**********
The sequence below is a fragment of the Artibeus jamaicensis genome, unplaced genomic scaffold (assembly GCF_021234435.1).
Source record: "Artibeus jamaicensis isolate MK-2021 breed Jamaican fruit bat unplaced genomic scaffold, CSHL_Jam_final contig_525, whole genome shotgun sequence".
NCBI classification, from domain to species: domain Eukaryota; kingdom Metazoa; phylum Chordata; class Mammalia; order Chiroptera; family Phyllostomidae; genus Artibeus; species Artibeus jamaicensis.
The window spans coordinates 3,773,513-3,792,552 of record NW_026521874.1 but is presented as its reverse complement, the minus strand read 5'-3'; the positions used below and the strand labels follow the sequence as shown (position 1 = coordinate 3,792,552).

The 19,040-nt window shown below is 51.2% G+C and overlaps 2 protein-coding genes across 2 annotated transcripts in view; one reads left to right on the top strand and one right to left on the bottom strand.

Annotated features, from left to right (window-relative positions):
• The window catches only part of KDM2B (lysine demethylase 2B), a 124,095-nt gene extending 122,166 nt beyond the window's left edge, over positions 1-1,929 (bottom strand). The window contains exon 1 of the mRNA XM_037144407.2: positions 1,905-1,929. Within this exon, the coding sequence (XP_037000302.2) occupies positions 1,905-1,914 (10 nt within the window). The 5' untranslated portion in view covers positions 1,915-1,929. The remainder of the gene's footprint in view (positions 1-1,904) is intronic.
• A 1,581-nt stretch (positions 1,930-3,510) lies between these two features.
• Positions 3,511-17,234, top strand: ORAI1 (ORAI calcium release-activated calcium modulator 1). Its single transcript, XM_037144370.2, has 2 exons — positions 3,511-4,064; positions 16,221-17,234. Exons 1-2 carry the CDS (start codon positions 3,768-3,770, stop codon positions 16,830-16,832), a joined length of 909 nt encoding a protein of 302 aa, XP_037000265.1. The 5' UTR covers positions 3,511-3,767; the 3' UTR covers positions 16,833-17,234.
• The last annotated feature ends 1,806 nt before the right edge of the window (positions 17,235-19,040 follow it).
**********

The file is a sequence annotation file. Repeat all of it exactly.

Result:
The sequence below is a fragment of the Artibeus jamaicensis genome, unplaced genomic scaffold (assembly GCF_021234435.1).
Source record: "Artibeus jamaicensis isolate MK-2021 breed Jamaican fruit bat unplaced genomic scaffold, CSHL_Jam_final contig_525, whole genome shotgun sequence".
NCBI classification, from domain to species: domain Eukaryota; kingdom Metazoa; phylum Chordata; class Mammalia; order Chiroptera; family Phyllostomidae; genus Artibeus; species Artibeus jamaicensis.
The window spans coordinates 3,773,513-3,792,552 of record NW_026521874.1 but is presented as its reverse complement, the minus strand read 5'-3'; the positions used below and the strand labels follow the sequence as shown (position 1 = coordinate 3,792,552).

The 19,040-nt window shown below is 51.2% G+C and overlaps 2 protein-coding genes across 2 annotated transcripts in view; one reads left to right on the top strand and one right to left on the bottom strand.

Annotated features, from left to right (window-relative positions):
• The window catches only part of KDM2B (lysine demethylase 2B), a 124,095-nt gene extending 122,166 nt beyond the window's left edge, over positions 1-1,929 (bottom strand). The window contains exon 1 of the mRNA XM_037144407.2: positions 1,905-1,929. Within this exon, the coding sequence (XP_037000302.2) occupies positions 1,905-1,914 (10 nt within the window). The 5' untranslated portion in view covers positions 1,915-1,929. The remainder of the gene's footprint in view (positions 1-1,904) is intronic.
• A 1,581-nt stretch (positions 1,930-3,510) lies between these two features.
• Positions 3,511-17,234, top strand: ORAI1 (ORAI calcium release-activated calcium modulator 1). Its single transcript, XM_037144370.2, has 2 exons — positions 3,511-4,064; positions 16,221-17,234. Exons 1-2 carry the CDS (start codon positions 3,768-3,770, stop codon positions 16,830-16,832), a joined length of 909 nt encoding a protein of 302 aa, XP_037000265.1. The 5' UTR covers positions 3,511-3,767; the 3' UTR covers positions 16,833-17,234.
• The last annotated feature ends 1,806 nt before the right edge of the window (positions 17,235-19,040 follow it).